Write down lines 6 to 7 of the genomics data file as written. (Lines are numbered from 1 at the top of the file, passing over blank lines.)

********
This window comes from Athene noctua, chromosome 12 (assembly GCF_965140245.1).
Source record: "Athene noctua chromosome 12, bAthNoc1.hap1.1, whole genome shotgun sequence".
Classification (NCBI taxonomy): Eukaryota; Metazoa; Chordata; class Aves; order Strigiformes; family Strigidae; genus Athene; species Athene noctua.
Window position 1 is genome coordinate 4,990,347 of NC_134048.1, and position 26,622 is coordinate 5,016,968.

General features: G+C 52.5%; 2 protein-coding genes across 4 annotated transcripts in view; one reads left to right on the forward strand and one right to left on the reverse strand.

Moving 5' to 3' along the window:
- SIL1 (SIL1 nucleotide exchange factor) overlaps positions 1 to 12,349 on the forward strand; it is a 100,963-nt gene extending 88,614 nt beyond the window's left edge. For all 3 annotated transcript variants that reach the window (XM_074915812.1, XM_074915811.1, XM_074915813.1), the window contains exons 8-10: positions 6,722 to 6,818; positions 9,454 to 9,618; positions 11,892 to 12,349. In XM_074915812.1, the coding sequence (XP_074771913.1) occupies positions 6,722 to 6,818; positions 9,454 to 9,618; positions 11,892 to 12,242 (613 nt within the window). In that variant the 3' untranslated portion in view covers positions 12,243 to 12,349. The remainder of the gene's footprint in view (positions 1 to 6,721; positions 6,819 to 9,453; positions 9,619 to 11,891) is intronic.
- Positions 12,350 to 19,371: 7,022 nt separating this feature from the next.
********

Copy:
Moving 5' to 3' along the window:
- SIL1 (SIL1 nucleotide exchange factor) overlaps positions 1 to 12,349 on the forward strand; it is a 100,963-nt gene extending 88,614 nt beyond the window's left edge. For all 3 annotated transcript variants that reach the window (XM_074915812.1, XM_074915811.1, XM_074915813.1), the window contains exons 8-10: positions 6,722 to 6,818; positions 9,454 to 9,618; positions 11,892 to 12,349. In XM_074915812.1, the coding sequence (XP_074771913.1) occupies positions 6,722 to 6,818; positions 9,454 to 9,618; positions 11,892 to 12,242 (613 nt within the window). In that variant the 3' untranslated portion in view covers positions 12,243 to 12,349. The remainder of the gene's footprint in view (positions 1 to 6,721; positions 6,819 to 9,453; positions 9,619 to 11,891) is intronic.